Solar Power for the Chinese Market



The Chinese solar power industry first entered the market for mass production of solar panels in 2004. The industry  has since grown to dominate world production, making up  70 percent of  worldwide photovoltaic shipments in 2013.   By 2015, this boom,  driven by large private companies in China, had  created three Chinese solar industry billionaires.[1] But  there has also been some pushback against Chinese-made solar panels in the international market, particularly in the United States, which imposed anti-dumping duties on Chinese solar panel imports in 2012.  To overcome the effect of these new import barriers, Chinese solar power firms  need to shift their focus by  providing solar power for the Chinese market as well as internationally.  Expanding  solar-generated power within China  could also help  China move away from high-polluting industries while implementing the  deal with the United States last year to curb CO2 emissions.

While China is a leader in production, it falls behind Germany and some other strong solar markets  in solar power generation. Figure 1 shows the total GwH of electricy generated in 2012 from solar photo-voltaic power in China, in total and as a share of  total electricity generation. Compared to other large emerging markets, China is the leader in solar electricity generation, producing similar volumes as Japan, but it falls  far behind solar-power leaders Spain and Germany.  In terms of its  share of electricity generated through solar power,  China has diversified into solar at low or mid-levels, similar to India and the United States.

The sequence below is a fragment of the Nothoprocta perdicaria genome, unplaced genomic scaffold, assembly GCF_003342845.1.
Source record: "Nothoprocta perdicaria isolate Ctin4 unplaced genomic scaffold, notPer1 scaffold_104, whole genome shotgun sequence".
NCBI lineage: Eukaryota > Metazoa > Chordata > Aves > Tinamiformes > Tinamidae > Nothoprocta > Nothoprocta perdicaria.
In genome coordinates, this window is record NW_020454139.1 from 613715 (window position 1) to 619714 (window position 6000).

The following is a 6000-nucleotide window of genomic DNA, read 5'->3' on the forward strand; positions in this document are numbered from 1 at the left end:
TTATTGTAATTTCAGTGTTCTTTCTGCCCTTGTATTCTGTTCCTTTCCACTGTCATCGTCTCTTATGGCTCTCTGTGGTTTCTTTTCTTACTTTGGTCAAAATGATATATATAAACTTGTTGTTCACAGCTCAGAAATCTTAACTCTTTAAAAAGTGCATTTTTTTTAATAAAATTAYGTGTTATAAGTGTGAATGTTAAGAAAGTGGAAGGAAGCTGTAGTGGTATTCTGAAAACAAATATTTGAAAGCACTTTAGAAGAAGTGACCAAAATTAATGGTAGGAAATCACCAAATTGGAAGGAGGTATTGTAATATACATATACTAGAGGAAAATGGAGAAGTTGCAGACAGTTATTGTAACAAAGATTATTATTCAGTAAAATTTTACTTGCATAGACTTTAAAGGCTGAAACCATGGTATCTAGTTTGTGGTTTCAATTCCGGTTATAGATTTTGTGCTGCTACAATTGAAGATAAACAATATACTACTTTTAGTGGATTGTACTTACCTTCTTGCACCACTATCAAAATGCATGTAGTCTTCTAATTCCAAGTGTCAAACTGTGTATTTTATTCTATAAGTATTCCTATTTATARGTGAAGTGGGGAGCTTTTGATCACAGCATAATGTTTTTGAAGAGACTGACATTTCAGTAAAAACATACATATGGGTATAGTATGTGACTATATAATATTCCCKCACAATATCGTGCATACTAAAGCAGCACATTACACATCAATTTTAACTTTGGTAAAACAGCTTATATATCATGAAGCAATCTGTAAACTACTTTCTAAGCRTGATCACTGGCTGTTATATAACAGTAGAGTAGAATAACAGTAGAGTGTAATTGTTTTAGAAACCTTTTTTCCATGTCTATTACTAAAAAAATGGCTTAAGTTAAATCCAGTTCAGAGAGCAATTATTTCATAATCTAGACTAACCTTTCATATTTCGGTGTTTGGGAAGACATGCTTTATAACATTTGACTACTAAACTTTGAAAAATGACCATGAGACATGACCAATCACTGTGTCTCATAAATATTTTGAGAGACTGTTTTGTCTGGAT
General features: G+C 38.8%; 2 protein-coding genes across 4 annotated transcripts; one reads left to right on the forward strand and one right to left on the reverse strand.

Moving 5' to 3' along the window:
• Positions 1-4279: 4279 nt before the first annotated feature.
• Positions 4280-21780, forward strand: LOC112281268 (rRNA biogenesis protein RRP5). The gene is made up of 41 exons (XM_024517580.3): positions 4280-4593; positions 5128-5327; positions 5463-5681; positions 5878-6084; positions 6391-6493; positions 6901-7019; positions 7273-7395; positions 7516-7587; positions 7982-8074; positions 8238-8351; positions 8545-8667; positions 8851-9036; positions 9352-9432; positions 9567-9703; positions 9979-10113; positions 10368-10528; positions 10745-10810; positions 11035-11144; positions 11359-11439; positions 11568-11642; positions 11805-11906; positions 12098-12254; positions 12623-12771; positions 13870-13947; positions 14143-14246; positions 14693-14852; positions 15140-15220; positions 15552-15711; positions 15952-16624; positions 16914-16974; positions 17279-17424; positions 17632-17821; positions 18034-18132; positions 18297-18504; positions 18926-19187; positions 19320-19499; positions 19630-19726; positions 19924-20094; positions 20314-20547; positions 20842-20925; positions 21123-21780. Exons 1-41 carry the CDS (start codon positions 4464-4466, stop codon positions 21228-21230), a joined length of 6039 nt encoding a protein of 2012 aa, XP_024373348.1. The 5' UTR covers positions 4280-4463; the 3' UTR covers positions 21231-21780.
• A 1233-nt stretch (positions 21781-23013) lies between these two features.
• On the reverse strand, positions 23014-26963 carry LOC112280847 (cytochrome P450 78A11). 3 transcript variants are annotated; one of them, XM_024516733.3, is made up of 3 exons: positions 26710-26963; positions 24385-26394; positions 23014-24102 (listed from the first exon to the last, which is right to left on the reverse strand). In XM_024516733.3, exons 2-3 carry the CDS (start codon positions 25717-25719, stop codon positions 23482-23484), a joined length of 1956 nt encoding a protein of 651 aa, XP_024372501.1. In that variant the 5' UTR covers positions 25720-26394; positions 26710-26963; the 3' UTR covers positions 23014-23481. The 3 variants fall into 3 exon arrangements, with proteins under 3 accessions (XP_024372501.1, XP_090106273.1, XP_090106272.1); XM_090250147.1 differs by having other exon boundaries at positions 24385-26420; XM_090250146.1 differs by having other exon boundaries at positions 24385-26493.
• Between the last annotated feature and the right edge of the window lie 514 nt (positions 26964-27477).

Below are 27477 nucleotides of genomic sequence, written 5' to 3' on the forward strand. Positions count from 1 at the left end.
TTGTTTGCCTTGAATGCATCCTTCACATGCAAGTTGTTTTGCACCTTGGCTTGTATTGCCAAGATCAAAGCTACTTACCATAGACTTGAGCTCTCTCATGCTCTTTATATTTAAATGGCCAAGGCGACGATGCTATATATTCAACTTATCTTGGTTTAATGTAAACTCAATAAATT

Figure 1 Solar power generation by country, 2012


Source: International Energy Administration

The key to China’s falling behind in solar power consumption, as opposed to production , lies in its inadequate infrastructure. Solar electricity is simply not sufficiently available to the people and businesses that might use it. Figure 2 shows how much infrastructure is in place to process energy from solar and wind power, alongside the installed capacity for total power that is produced. Figure 2 also plots the growth in wind generation and capacity over the same period.  The capacity for wind power increases, starting in 2006. By  2013, 6 percent of all installed capacity in the Chinese market was captured by wind power.  Between 2012 and 2013, a still small, but similar uptick occurs in capacity for solar-generated electricity (now representing 1 percent of total capacity), indicating that solar power may follow the same path as wind power generation has since 2006.

Figure 2 Gross electricity generation vs installed capacity of power generation, China, 2000-2013


Source: International Energy Administration, China Statistical Yearbook

The Chinese government has indicated it plans to further increase solar power electricity generation internally.  In 2013, Beijing released a statement promoting further development of the photovoltaic industry, noting that excess capacity was a problem and that manufacturing should move to serve the domestic market rather than relying on external sales (link in Chinese).   At this point, with a combination of strong private industry and political will, China has the capacity to be the leader in consumption as well as production of solar power.

[1] Li Hejun, Hanergy Solar, $21.2 billion; Lin Jianhua, Hangzho First PV Material, $1.55 billion; and Zhu Gonshan, GCL-Poly Energy Holdings, $1.5 billion.  Source: Forbes

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